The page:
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The Real Cost of Building a Website

Written by Sam Bishop | October 6th, 2011 | Business, Web Design, Web Development | Comments

Sand timer over dollarsMany people ask how much it costs to build a website and unfortunately there is no simple, quick answer.  It depends on a variety of things including, but not limited to; how many pages, layouts, complexity of features, and a  lot more which will be for another post.

What I will do is briefly outline the steps from the initial meeting through a full launch from one of our previous projects that is simply a brochure site for a small business.  I will outline the hours as well to give you an idea of the man hours involved.

Initial Meetings & Communication (Proposals/Agreements)

The initial meeting can take place over the phone but is preferably done in person.  It is mainly a question and answer to understand the client’s needs and goals of the site.  We have a basic set of questions that help steer the discussion but this is mainly a time for listening and note-taking on our part.  This research and discovery phase is necessary to come up with an accurate project quote as well.  This formal quote is then prepared in a project agreement, eventually signed by both parties, that outlines the project scope, deliverables, timelines, etc. – 3.5 hours (including travel time and document preparation)


Once we have done the necessary research and discovery in the in initial meetings, we can move to the fun stuff.  The creative process can vary in terms of time and actual steps.  We have done everything from mood boards through to working prototypes and everything in between.  Check out a brief overview of our design process.  Each project calls for different steps.  This project required wireframes and mockups before it was ready for coding. – 3 hours

Ongoing Communication with the Client

This is the communication that is often forgotten.  Throughout each step of the creative process we try to keep the client involved and get feedback when necessary.  This usually involves a number of emails, phone calls, and even more meetings.  This particular project moved swiftly with 2-3 emails a week from each party as well as a call or two. – 2.5 hours

Team Communication

A project manager needs constant communication with team members.  We have to properly pass down all project information from the client to our designer and developer.  Each team member needs different pieces of information and questions are relayed back to the client before moving on with critical pieces at times.  This is also where the project manager can help guide the creative process in terms of wireframes and mockups as well in the case of the designer moving slightly away from the project requirements.  The project manager reviews every piece of the project that client, as well as any end-user, sees. – 5.5 hours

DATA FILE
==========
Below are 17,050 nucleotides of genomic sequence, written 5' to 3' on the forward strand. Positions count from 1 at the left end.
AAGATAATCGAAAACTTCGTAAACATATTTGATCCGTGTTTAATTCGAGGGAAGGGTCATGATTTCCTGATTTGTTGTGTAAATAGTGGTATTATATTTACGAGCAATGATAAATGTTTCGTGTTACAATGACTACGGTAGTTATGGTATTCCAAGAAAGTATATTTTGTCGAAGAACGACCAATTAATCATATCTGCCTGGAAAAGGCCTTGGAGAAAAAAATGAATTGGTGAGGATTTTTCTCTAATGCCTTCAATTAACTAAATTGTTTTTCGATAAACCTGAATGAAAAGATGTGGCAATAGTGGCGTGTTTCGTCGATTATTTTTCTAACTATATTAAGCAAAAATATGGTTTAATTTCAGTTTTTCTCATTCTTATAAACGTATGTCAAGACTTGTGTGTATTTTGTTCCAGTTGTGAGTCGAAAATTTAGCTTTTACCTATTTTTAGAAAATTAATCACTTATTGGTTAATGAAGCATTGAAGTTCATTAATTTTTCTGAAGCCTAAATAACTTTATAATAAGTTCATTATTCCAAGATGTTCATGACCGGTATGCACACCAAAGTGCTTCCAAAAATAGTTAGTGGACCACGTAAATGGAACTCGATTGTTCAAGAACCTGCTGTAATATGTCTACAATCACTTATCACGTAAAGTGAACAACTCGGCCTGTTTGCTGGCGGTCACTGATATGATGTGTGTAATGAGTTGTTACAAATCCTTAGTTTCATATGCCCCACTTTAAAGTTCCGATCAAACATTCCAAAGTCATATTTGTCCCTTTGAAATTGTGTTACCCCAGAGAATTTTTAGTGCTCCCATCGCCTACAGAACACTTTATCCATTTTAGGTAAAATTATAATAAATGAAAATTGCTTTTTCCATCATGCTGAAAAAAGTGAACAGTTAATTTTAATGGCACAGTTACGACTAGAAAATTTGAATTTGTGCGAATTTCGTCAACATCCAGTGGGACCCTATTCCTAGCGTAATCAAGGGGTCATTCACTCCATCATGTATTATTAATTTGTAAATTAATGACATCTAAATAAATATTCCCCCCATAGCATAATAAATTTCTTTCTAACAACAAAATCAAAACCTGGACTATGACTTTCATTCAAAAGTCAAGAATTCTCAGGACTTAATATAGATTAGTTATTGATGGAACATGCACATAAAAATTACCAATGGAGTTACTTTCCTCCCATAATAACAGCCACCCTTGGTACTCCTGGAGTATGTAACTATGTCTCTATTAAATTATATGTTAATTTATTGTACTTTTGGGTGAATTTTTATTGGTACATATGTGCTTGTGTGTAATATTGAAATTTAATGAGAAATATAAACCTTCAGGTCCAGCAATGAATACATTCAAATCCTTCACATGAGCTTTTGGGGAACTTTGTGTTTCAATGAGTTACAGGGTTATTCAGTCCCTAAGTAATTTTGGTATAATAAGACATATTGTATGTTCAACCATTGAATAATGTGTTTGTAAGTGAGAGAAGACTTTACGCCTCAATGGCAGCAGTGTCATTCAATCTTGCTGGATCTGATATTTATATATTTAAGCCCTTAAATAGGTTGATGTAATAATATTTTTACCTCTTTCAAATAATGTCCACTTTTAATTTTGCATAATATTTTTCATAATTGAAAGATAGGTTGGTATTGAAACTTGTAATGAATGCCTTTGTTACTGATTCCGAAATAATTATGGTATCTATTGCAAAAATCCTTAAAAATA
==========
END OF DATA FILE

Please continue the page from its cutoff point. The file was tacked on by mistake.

Development & Testing

This process is fairly self-explanatory.  For this project it was just a matter of coding the front-end with HTML, CSS, andJavascript without any need for a database.  We did have some simple integration with third-party services (Google Maps and Mailchimp) but both are very simple to integrate with.  We first built out the home page and tested in Firefox and Chrome.  We also did initial tests for Internet Explorer 6, 7, 8, and 9 at this point to make sure nothing was broken to the point of the site not being usable.  After the initial testing is done, the remaining pages are coded and then tested again in all the browsers to make sure everything still works as it should.   – 6 hours

Launch (including any quick post launch fixes)

Check out our launch process post to read exactly what we do on launch but this is usually the easiest part of the project.  It’s usually just a matter of moving files from the testing server over to the live server, which is exactly what happened in this case.  This doesn’t mean it’s always a cakewalk.  There have been times where the live servers were not configured properly where it took days to get a site up and running.  This is an odd case but we didn’t have the necessary server information until near launch. – 1.5 hours

Total Man Hours: 21.5 hours

So as you can see there are a few hours that go into the building of a fairly straight forward brochure website.  These were basically top-level views of each process as each one could have a post on itself, and maybe that’s what I’ll do in the future!  Now depending on the size of the agency (freelancer to large web agency) the hourly cost can vary and will sometimes be a fixed price.  Freelancers can afford to charge much less than a large agency since there is little to no overhead.  Large agencies have employees, benefits, and other office expenses.  That’s why the difference from a large agency can be up to 10x more expensive than a freelancer.  When billing hourly, I’ve seen beginning freelancers charge as little as $10-20/hour (here in the US), rockstar freelancers charge up to $100/hour (these guys are known in the industry and get pulled in as consultants on big contracts), and large agencies charge up to $150/hour (and sometimes more) depending on the type of work.

So based on our man hours above we have the following

Beginner Freelancer @ $20/hour – $430 
Rockstar Freelancer @ $100/hour – $2,150
Large Agency @ $150/hour – $3,225

Most agencies (and rockstar freelancers) will have fixed project costs and different steps but this is just one way to look at the breakdown of time and cost.  Keep in mind that these are only numbers that I’ve seen previously in my experience over the last 7 years or so…mileage may vary.

Hopefully this sheds some light on where all the time and money goes into a web project.  While this list might not be all-inclusive, it’s a great starting point in understanding a fairly straightforward web project.

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